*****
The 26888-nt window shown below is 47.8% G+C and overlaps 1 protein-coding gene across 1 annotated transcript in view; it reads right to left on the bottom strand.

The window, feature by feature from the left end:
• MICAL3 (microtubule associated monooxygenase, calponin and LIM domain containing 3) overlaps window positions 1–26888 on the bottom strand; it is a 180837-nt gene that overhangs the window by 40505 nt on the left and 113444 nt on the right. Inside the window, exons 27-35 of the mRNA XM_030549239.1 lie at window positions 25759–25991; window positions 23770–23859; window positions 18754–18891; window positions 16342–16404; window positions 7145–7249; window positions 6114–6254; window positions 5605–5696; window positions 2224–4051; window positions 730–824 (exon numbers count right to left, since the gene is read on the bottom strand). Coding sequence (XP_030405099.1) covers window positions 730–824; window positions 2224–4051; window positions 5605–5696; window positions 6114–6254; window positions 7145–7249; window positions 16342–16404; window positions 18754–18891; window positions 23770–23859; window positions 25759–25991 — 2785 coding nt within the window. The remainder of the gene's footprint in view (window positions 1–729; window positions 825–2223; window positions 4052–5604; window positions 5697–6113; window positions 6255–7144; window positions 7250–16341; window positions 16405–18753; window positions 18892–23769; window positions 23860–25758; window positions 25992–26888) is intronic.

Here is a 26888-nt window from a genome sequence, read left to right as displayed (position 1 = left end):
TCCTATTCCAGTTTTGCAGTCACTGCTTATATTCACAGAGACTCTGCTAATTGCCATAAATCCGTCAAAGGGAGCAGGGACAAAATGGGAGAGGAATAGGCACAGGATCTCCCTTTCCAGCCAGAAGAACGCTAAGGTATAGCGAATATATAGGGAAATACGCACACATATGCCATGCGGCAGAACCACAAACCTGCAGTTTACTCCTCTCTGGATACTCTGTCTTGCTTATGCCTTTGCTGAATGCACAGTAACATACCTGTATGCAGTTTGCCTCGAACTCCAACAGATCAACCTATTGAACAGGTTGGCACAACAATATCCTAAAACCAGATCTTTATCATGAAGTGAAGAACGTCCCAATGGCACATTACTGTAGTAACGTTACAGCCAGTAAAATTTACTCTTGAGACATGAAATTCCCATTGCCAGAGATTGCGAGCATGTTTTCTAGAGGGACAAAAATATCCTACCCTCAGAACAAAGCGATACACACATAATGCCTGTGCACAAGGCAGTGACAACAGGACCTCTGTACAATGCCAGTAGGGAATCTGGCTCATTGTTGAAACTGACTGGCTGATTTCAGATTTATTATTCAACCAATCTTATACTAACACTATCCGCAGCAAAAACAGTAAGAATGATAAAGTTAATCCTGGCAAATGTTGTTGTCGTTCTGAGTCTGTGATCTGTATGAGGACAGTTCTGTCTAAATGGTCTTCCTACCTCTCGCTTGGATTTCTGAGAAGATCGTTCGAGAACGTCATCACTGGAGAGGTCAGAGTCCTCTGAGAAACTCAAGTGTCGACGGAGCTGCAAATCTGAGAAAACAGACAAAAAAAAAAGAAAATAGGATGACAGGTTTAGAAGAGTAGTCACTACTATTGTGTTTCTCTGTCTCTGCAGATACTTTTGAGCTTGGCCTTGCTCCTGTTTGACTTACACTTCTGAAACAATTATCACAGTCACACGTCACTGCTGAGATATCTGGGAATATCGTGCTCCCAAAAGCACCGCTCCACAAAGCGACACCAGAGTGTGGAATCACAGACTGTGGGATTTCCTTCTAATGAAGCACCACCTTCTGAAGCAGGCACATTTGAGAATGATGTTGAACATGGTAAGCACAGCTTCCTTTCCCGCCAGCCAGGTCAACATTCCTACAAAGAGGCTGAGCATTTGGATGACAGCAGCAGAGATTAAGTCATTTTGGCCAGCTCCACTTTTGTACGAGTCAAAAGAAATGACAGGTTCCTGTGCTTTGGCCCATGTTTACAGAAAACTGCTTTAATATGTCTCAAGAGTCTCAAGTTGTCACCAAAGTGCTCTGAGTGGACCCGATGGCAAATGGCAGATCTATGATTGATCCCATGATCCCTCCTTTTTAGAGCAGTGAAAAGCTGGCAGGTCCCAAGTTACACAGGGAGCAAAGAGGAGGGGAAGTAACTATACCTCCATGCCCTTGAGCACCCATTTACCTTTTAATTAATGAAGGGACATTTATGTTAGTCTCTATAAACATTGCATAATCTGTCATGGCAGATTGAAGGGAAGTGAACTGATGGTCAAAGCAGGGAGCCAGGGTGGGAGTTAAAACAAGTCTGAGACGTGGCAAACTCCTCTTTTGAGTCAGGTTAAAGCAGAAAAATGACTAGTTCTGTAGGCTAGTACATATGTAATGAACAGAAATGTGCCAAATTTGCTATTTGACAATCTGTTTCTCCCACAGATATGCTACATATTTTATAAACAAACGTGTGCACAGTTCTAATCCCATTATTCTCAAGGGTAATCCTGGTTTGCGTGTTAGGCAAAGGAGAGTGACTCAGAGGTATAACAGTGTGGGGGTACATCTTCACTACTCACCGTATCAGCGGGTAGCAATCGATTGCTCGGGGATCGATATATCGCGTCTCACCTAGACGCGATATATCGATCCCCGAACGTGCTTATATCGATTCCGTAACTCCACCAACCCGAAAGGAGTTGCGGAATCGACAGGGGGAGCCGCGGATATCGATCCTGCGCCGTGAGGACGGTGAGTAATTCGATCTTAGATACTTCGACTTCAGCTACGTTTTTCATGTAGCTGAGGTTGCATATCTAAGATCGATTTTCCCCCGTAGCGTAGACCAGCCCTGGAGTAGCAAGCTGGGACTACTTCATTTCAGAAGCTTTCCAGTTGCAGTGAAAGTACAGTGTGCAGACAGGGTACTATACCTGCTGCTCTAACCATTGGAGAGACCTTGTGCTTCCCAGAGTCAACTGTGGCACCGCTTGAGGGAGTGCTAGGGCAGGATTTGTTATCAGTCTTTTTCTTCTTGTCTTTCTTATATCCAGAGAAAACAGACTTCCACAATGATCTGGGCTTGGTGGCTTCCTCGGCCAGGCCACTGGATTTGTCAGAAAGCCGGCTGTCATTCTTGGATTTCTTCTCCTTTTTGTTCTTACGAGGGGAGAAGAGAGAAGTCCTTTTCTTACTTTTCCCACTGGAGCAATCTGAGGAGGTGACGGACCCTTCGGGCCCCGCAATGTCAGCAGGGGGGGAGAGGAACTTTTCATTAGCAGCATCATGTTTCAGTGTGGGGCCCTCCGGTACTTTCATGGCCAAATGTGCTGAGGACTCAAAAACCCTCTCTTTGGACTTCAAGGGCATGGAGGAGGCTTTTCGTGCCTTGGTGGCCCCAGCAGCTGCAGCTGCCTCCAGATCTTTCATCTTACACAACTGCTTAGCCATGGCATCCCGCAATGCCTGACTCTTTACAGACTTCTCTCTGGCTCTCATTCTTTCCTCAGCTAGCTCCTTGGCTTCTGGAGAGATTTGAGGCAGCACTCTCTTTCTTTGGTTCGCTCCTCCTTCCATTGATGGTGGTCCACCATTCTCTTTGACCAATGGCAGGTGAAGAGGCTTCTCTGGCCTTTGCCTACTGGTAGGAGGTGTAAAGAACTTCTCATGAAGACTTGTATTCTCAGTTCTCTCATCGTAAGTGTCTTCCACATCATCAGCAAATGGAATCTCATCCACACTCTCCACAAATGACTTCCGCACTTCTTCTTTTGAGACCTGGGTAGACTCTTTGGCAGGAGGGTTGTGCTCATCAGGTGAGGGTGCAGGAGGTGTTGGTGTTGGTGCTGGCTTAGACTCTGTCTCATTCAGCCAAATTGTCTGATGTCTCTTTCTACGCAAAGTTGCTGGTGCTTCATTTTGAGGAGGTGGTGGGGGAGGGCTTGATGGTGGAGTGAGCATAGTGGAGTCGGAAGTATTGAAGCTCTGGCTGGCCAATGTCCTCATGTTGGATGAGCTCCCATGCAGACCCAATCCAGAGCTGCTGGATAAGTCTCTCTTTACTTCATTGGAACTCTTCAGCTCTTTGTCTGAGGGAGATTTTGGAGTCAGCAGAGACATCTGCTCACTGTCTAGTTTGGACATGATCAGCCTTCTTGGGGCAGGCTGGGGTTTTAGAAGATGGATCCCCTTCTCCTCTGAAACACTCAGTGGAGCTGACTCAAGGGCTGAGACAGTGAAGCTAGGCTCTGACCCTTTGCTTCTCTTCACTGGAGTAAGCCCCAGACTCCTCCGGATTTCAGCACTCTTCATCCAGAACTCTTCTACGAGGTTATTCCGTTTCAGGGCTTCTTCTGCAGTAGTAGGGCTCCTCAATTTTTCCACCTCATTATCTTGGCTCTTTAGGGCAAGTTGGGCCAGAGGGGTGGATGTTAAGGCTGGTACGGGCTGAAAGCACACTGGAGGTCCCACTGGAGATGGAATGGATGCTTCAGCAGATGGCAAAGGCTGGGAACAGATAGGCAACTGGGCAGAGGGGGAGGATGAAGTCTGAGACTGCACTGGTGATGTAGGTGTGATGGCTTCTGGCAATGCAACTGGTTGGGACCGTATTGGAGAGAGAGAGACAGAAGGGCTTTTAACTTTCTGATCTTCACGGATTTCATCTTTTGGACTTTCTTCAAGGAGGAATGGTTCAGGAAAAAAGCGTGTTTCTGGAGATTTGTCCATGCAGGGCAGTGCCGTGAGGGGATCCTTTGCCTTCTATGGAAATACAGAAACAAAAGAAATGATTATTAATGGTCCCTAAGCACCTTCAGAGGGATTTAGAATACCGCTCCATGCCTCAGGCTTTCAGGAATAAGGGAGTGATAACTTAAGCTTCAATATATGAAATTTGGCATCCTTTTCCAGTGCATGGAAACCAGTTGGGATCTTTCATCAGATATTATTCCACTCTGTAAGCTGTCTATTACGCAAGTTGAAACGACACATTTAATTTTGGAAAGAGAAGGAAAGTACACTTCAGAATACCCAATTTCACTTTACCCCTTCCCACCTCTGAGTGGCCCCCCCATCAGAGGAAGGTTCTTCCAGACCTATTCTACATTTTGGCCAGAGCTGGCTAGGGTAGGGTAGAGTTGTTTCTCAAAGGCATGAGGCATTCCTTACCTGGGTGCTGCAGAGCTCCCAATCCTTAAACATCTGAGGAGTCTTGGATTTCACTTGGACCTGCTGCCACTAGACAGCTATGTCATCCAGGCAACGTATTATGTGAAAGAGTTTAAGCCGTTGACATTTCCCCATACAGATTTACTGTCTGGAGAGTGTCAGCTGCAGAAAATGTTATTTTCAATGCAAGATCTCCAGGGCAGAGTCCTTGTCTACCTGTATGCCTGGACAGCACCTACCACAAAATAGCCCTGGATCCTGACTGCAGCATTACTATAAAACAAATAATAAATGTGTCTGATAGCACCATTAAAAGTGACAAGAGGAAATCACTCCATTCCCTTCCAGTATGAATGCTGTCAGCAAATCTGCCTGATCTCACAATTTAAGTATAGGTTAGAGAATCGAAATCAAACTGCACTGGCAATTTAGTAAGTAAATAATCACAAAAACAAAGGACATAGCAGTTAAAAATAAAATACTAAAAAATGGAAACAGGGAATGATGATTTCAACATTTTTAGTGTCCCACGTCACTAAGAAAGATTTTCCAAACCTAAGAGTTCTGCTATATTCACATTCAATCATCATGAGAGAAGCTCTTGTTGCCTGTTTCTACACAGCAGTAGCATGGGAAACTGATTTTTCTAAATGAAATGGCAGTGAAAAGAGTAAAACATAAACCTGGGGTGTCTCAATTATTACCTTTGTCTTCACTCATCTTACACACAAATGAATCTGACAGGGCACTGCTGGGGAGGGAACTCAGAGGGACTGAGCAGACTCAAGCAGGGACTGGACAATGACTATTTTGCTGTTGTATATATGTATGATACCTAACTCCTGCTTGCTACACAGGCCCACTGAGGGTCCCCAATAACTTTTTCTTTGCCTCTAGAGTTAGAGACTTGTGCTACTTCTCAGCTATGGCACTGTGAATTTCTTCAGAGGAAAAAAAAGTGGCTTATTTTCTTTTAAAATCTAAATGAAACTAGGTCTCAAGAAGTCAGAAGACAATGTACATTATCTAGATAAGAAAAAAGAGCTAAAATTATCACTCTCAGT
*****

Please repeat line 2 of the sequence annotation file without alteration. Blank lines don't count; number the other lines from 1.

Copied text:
The window, feature by feature from the left end: